It is a curious thing that Republicans, who used to make a living off of calling everyone else weak on communism, are now the party of weakness towards Vladimir Putin. It's a little late to point out that Republicans had a moral obligation to hold back Donald Trump's worst excesses and refused to do so.
Alternative voices on Putin and nuclear threats
Cheryl Rofer, in Lawyers Guns & Money, reports on "Putin’s nuclear threats in his own words."
In a later consideration, she suggests that perhaps the threats aren't so real after all, in the sense that Putin and his lackeys say one thing but often enough don't follow up. For example, one Putin statement that was widely reported in the west about putting the Russian armed forces on a higher alert level was not followed up in reality, as best the western intelligence sources could tell.
I would like to suggest that this point may be accurate, but is irrelevant, in the sense that the mere threat of using nuclear weapons in a war of aggression cannot be allowed to stand if we hope to live in a more civilized world in this 21st century.
Finally, historian Timothy Snyder takes a sober view towards how the Ukraine war will end, going on the assumption that the western powers will continue to supply Ukraine with armaments. Snyder points out that Putin and the Russian propaganda machine continually try to sell an incorrect version of history in which Russia has always been preeminent and that Ukraine has barely existed apart from Russia (and which Snyder refutes). Snyder suggests that this war -- a conventional war -- will end the way conventional wars end, which is to say when Russia feels that the costs of carrying on the war are too high, and the gains no longer exist. He suggests that this is a hopeful scenario, pointing out that in its past, Ukraine faced imperialism from several other countries, a situation which the world has grown out of.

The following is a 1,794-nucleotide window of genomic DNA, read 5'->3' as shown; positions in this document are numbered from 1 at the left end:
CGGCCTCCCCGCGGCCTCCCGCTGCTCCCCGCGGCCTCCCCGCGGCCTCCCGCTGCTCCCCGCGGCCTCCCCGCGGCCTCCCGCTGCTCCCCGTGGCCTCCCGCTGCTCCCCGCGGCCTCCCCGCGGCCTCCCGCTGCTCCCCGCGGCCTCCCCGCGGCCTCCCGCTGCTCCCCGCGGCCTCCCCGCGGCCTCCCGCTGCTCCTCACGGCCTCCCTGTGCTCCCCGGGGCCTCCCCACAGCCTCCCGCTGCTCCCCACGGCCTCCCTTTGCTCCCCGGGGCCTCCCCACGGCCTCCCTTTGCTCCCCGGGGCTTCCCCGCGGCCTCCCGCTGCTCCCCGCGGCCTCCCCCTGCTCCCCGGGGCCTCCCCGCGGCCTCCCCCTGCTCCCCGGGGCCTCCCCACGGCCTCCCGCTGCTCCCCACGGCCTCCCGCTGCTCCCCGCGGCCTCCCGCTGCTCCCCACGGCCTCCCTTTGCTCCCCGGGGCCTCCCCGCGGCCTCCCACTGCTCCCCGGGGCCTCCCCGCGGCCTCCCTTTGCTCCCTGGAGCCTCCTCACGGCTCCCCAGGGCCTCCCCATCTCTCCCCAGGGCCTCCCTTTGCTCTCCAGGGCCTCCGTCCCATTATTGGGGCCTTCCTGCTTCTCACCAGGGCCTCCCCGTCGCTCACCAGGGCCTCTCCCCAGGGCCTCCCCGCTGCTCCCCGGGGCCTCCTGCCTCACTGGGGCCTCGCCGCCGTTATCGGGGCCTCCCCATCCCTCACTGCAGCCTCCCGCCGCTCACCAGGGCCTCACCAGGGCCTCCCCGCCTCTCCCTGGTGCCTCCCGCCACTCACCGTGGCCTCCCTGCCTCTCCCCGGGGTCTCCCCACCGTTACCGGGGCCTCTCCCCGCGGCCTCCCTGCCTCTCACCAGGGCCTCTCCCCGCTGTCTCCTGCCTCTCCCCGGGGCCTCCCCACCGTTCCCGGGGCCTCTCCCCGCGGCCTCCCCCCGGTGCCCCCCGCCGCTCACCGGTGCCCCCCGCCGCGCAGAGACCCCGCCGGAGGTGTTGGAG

A return to red baiting in American politics
There is a particularly odious television ad currently being run by congressional representative Michelle Steele, who is making a case that she (and we) must fight off the Red Chinese, and to do so we must vote against her challenger. It is a particularly repulsive approach that has been rejected by other Asians. It might as well have been taken from the archives of Richard Nixon back when he was running for the Senate. What is Steele opposed to? Apparently it is the teaching of Chinese in our public schools to students who would like to study it. The idea is ridiculous. Having native born Americans who understand Chinese would be, at a minimum, useful for our commerce, and potentially useful in a coming era of national tensions which threatens to become worse than it is now.
In her ads, Steele says that for her, the fight against China is personal. Voters should take her at her word that this is the case, and consider what our economic and security interests demand of us. We might remind Steele and her supporters that the American military spends a great deal of time and money teaching languages to our diplomats and servicemen and spies, because it is necessary.
(Bob Gelfand writes on science, culture, and politics. He can be reached at [email protected])